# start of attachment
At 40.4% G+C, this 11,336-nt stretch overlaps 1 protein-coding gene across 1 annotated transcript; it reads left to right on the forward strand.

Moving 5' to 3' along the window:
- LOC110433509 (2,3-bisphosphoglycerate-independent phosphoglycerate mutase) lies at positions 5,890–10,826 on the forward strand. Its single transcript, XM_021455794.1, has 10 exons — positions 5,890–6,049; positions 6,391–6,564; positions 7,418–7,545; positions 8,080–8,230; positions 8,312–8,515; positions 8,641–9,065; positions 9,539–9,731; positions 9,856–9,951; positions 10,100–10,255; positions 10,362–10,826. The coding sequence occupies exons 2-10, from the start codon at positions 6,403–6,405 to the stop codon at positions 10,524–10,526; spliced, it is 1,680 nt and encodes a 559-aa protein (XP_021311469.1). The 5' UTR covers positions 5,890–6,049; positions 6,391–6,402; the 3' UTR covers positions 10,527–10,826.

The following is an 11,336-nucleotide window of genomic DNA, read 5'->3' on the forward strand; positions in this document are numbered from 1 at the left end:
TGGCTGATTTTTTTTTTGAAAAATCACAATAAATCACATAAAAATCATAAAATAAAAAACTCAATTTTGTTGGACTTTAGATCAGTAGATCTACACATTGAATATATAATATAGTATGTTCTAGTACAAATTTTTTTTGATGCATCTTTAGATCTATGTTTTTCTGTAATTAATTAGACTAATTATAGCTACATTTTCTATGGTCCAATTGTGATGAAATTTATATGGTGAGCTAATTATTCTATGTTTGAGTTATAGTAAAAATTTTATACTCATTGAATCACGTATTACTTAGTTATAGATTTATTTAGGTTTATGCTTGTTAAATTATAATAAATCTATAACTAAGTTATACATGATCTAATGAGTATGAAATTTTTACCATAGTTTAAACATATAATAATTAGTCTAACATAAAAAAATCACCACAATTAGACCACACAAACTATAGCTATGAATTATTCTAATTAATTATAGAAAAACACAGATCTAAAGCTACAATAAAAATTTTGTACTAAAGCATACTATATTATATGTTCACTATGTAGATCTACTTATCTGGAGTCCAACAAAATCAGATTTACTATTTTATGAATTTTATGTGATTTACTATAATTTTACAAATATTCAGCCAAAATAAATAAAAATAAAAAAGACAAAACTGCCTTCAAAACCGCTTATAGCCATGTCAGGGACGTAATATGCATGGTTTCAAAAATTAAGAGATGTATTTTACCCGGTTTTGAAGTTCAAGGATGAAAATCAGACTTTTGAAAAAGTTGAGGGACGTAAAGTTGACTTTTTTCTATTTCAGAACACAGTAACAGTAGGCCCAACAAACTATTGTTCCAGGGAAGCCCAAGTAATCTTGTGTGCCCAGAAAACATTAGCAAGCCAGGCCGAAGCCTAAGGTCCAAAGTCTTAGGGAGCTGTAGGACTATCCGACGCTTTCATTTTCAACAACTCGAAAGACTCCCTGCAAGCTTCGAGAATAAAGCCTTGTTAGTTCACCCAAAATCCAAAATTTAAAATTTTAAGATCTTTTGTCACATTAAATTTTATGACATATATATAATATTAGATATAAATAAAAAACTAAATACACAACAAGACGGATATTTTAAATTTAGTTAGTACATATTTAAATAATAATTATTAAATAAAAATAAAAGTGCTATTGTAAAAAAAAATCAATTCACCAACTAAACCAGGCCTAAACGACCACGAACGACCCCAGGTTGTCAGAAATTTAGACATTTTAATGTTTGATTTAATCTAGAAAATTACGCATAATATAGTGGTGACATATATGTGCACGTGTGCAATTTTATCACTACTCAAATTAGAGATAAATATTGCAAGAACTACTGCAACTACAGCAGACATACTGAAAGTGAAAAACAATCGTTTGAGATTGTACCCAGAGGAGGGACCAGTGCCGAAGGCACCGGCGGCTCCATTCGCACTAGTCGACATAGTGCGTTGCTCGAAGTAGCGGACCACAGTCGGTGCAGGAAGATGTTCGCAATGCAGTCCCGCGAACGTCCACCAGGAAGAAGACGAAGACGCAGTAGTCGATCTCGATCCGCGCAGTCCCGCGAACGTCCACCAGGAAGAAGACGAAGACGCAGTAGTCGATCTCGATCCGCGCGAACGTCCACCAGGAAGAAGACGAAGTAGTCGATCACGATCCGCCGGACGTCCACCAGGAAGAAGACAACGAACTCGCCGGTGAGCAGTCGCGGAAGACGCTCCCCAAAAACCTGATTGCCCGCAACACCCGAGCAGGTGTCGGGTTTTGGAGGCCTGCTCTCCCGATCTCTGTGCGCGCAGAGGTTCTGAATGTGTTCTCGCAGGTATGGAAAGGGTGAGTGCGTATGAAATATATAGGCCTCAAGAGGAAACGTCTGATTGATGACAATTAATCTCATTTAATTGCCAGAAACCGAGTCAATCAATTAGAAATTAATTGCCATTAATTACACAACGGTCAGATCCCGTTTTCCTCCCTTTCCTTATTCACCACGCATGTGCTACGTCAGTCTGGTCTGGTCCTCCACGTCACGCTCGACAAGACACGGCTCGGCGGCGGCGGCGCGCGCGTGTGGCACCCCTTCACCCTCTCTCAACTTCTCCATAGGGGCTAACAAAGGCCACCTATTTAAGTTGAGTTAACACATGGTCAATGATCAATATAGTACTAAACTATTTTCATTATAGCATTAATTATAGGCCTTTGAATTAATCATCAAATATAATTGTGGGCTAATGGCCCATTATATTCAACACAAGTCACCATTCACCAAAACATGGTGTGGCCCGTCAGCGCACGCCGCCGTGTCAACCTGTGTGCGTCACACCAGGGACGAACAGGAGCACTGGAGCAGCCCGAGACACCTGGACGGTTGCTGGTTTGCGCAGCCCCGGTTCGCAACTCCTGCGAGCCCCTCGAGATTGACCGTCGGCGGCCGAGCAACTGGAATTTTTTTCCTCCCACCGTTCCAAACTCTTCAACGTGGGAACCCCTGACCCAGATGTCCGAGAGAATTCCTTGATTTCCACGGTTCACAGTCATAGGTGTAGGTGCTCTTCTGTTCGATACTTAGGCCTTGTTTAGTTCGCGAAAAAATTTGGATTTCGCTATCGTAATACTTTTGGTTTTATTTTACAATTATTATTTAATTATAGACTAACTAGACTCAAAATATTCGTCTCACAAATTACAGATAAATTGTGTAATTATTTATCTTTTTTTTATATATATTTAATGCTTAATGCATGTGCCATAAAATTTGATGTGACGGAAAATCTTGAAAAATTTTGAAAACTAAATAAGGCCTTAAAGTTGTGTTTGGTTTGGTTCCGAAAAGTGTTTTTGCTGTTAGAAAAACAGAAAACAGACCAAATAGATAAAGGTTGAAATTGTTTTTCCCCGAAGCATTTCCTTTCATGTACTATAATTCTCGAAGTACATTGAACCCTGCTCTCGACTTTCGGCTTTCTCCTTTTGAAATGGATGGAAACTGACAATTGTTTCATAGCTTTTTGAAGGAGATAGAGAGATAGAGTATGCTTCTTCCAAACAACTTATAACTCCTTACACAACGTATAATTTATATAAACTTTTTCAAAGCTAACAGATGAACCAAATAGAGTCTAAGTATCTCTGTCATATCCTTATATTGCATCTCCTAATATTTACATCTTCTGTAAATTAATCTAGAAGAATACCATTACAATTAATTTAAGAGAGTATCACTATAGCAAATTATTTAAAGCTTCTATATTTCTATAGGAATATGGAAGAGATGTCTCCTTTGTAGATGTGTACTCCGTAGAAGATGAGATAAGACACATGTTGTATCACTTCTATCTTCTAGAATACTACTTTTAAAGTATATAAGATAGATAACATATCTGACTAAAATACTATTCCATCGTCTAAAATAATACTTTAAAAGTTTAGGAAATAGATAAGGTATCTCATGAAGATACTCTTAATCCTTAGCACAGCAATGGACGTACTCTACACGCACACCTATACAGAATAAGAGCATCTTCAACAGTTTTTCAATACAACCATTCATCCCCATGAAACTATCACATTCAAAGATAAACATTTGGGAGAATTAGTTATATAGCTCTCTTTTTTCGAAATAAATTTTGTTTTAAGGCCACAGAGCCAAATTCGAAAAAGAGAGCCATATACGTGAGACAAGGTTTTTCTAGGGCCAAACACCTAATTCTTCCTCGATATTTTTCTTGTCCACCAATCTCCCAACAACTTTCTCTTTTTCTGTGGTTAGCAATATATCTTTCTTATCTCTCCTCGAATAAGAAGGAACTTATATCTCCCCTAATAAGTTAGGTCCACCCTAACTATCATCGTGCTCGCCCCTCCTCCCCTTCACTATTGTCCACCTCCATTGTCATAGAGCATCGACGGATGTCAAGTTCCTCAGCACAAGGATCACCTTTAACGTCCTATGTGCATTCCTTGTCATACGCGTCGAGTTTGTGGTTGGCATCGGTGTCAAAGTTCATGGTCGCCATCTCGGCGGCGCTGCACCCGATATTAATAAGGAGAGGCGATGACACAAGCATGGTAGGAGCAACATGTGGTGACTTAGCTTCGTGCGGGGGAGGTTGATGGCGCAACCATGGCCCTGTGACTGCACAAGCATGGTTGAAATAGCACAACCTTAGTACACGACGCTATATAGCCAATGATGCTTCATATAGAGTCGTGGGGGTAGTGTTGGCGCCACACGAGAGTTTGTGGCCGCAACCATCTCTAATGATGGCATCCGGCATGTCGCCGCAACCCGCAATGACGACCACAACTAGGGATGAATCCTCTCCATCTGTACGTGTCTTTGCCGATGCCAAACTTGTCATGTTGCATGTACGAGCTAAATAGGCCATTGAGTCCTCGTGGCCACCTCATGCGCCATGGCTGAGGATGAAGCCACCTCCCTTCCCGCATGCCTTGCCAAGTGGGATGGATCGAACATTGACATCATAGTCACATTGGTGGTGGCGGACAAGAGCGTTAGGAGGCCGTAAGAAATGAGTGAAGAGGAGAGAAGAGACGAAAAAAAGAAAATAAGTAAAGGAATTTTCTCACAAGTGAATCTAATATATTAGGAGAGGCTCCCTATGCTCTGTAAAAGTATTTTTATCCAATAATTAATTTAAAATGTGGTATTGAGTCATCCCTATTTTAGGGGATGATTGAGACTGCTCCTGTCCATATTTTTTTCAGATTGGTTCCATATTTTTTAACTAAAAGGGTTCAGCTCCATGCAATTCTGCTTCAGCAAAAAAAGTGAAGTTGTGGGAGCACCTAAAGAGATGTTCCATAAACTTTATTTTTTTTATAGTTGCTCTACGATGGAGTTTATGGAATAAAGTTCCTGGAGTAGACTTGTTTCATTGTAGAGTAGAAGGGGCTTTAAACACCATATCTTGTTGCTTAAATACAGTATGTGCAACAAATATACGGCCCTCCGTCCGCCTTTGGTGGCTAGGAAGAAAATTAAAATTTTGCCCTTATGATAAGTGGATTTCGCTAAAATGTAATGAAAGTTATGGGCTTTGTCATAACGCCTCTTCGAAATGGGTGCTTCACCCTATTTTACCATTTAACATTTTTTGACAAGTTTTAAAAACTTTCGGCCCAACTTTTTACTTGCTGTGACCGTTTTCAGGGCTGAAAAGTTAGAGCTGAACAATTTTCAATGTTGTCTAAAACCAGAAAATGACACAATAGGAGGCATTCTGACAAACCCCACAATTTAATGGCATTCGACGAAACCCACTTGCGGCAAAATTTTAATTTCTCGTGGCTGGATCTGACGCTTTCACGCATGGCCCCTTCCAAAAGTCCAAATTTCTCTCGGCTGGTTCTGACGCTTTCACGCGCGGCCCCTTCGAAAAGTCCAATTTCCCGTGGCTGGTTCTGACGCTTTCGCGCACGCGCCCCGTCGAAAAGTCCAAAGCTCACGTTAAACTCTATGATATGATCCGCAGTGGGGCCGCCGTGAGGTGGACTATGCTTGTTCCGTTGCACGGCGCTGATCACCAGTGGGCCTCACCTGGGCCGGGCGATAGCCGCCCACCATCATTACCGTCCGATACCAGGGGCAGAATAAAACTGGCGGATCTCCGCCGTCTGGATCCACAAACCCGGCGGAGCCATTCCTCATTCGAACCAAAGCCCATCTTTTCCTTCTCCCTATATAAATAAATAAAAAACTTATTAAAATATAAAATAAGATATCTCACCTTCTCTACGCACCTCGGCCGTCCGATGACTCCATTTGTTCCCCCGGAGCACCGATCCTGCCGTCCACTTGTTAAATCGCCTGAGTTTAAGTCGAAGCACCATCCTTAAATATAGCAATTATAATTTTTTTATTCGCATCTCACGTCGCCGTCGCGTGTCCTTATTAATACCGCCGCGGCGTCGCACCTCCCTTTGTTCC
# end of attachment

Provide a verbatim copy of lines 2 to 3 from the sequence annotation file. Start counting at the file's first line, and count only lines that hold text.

Moving 5' to 3' along the window:
- LOC110433509 (2,3-bisphosphoglycerate-independent phosphoglycerate mutase) lies at positions 5,890–10,826 on the forward strand. Its single transcript, XM_021455794.1, has 10 exons — positions 5,890–6,049; positions 6,391–6,564; positions 7,418–7,545; positions 8,080–8,230; positions 8,312–8,515; positions 8,641–9,065; positions 9,539–9,731; positions 9,856–9,951; positions 10,100–10,255; positions 10,362–10,826. The coding sequence occupies exons 2-10, from the start codon at positions 6,403–6,405 to the stop codon at positions 10,524–10,526; spliced, it is 1,680 nt and encodes a 559-aa protein (XP_021311469.1). The 5' UTR covers positions 5,890–6,049; positions 6,391–6,402; the 3' UTR covers positions 10,527–10,826.